Muscat is the capital city of Oman, with history dating back to antiquity, yet filled with historic identity unlike Dubai in the United Arab Emirates. Though I couldn’t compare it that way, I also felt that Oman is doing its best to attract more tourists in visiting this beautiful country.
The Omanis are generally friendly and helpful; although you will still see many foreign labors that works in Oman. Although I first felt that Oman may be a dangerous place to visit, glad I’ve broke that perception away and I’d definitely be back for more adventurous journey in Oman.
PLACES TO VISIT AND THINGS TO DO IN MUSCAT
Sultan Qaboos Grand Mosque
One of the most popular places in Muscat is the Sultan Qaboos Grand Mosque. Upon entering, there are many halls to visit and most will require you to remove your shoes and be placed on the space provided. Also, do take note of the time as the main hall is closed (probably for non-Muslims only) after 11am; from Saturday to Thursday.
I was glad to be able to make it into the mail hall as we were informed about its closure while we were taking pictures of its interior, within the compound area. The main hall have got beautiful chandeliers while I personally felt that it’s more beautiful than the one I’ve seen in Abu Dhabi’s Sheikh Zayed Grand Mosque.
Nevertheless, both mosques were equally awesome!
Al Alam Palace & Surroundings
The Al Alam palace is the ceremonial palace of Sultan Qaboos it carries a history of over 200 years. Today, the palace is normally used for official functions.
The National Museum of Oman
Situated on the opposite side of Al Alam Palace is the National Museum of Oman, though I didn’t have the chance to enter the Museum.
Al Khor Mosque
A quick stop for a beautiful snapshot of its mosque and street; undeniably filled with tranquility.
Along Al Bahri Road
Unless you are prepared for a long stroll, you may then consider to take an evening walk along the breezy Al Bahri road (towards west direction). There are parks and monuments to visit as well while you could wait until the sun sets.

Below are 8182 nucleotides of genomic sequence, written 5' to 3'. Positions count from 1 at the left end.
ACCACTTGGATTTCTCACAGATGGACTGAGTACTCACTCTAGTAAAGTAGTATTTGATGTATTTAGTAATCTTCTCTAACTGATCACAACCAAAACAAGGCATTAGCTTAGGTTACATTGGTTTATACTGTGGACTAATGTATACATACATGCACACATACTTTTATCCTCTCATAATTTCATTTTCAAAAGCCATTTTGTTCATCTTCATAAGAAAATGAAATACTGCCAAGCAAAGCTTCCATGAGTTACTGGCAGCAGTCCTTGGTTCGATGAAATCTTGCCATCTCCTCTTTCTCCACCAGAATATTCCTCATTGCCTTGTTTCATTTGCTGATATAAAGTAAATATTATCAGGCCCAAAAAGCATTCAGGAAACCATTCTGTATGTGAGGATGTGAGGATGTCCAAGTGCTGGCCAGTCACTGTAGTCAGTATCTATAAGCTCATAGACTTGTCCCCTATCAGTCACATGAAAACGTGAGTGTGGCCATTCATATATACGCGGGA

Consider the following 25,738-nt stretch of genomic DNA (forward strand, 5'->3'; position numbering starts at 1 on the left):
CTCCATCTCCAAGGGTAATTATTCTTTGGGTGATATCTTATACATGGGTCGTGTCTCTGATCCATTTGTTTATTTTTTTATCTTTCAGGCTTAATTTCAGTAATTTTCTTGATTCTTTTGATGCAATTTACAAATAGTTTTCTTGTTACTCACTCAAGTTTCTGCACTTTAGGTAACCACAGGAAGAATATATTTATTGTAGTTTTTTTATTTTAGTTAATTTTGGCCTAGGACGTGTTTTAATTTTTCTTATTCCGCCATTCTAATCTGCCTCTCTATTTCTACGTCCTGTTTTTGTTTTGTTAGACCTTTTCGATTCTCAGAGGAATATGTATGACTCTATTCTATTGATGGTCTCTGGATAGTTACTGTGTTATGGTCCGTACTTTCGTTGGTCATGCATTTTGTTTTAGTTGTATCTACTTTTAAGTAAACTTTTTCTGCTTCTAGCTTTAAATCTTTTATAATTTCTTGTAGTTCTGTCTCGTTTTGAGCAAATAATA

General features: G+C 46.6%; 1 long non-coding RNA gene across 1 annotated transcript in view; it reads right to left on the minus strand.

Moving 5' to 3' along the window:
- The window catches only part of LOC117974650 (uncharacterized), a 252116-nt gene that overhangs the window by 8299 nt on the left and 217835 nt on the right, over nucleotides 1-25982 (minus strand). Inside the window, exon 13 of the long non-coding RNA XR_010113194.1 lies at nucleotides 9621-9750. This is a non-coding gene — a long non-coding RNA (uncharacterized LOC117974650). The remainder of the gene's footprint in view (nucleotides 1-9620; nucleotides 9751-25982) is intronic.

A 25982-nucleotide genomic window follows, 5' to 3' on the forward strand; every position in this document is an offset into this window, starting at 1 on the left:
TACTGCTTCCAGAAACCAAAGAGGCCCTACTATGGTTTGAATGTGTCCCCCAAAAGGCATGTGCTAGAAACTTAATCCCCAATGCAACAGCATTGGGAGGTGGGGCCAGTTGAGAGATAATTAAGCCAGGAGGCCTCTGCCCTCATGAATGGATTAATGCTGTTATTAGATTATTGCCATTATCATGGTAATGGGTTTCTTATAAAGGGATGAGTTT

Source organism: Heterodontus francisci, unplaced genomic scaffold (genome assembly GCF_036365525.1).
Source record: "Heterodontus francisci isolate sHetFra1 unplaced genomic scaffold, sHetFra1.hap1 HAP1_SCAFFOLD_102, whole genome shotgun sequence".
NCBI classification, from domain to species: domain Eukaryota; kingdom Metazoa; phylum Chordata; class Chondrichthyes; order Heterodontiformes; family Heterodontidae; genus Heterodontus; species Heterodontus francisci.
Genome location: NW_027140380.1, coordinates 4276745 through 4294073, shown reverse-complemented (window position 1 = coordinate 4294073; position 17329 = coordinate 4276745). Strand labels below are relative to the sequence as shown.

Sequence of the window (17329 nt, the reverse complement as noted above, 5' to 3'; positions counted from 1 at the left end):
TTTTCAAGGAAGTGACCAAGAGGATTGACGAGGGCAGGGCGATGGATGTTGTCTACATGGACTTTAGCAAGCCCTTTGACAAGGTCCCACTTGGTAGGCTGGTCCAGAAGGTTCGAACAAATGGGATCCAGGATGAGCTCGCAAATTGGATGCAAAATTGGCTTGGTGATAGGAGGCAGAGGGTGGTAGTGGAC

After a long stroll, I stopped by at Mutrah Souq for a break and I’ve had two coconut drinks!
The Mutrah Souq offers a wide range of souvenirs, spices, and clothing (such as silk and scarves). If you plan of buying them, you may tend to haggle the prices down at reasonable level. Hence, you should do some survey and never be afraid to ask around.
In the Mutrah Souq, I managed to buy myself an Omani thobe and cap; which I could rarely find them in Southeast Asia. Although I didn’t wear them, but it’ll be good if it could be part of my backpack treasures!
OTHER OPTIONAL PLACES WORTH VISITING
Mutrah Fish Market
If you fancy visiting the fish market, you may consider visiting the Mutrah Fish Market that is considerably popular in Muscat. Unfortunately, it was closed during my visit on that date. Ohh, FISH!
FOOD AND DRINKS YOU’D LIKE TO TRY
Bait Al Luban Restaurant
This restaurant is a no joke as food were incredibly delicious. Although its prices is on a higher end, but still worthwhile of a visit and I will certainly be back. I’ll give most credit to its Shuwa dish while its meat were so tender and tasty. The interior of the restaurant were amazing and its service were superb as well.